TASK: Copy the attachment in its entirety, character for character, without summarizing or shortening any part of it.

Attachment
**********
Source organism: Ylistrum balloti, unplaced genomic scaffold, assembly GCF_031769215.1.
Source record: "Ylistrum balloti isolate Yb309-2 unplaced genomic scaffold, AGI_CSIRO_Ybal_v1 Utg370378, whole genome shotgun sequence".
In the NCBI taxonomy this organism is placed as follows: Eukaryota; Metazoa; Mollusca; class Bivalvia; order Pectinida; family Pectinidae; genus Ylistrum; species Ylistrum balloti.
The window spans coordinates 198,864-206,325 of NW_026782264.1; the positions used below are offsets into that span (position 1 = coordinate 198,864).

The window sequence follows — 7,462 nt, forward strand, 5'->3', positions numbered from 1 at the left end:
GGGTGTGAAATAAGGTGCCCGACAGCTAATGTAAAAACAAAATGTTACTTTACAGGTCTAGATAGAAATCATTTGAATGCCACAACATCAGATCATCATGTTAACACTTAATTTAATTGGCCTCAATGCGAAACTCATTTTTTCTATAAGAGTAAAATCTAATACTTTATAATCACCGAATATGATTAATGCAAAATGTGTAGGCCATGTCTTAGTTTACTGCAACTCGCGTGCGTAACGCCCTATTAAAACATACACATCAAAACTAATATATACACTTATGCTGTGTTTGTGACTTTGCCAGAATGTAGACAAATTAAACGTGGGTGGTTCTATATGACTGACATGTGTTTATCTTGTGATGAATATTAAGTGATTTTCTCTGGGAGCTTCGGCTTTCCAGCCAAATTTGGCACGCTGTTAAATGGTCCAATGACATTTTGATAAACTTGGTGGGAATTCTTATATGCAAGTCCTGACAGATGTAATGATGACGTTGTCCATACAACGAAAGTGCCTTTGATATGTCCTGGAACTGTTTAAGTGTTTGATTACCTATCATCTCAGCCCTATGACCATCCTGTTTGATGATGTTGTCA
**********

Source organism: Ylistrum balloti, unplaced genomic scaffold, assembly GCF_031769215.1.
Source record: "Ylistrum balloti isolate Yb309-2 unplaced genomic scaffold, AGI_CSIRO_Ybal_v1 Utg370378, whole genome shotgun sequence".
In the NCBI taxonomy this organism is placed as follows: Eukaryota; Metazoa; Mollusca; class Bivalvia; order Pectinida; family Pectinidae; genus Ylistrum; species Ylistrum balloti.
The window spans coordinates 198,864-206,325 of NW_026782264.1; the positions used below are offsets into that span (position 1 = coordinate 198,864).

The window sequence follows — 7,462 nt, forward strand, 5'->3', positions numbered from 1 at the left end:
GGGTGTGAAATAAGGTGCCCGACAGCTAATGTAAAAACAAAATGTTACTTTACAGGTCTAGATAGAAATCATTTGAATGCCACAACATCAGATCATCATGTTAACACTTAATTTAATTGGCCTCAATGCGAAACTCATTTTTTCTATAAGAGTAAAATCTAATACTTTATAATCACCGAATATGATTAATGCAAAATGTGTAGGCCATGTCTTAGTTTACTGCAACTCGCGTGCGTAACGCCCTATTAAAACATACACATCAAAACTAATATATACACTTATGCTGTGTTTGTGACTTTGCCAGAATGTAGACAAATTAAACGTGGGTGGTTCTATATGACTGACATGTGTTTATCTTGTGATGAATATTAAGTGATTTTCTCTGGGAGCTTCGGCTTTCCAGCCAAATTTGGCACGCTGTTAAATGGTCCAATGACATTTTGATAAACTTGGTGGGAATTCTTATATGCAAGTCCTGACAGATGTAATGATGACGTTGTCCATACAACGAAAGTGCCTTTGATATGTCCTGGAACTGTTTAAGTGTTTGATTACCTATCATCTCAGCCCTATGACCATCCTGTTTGATGATGTTGTCA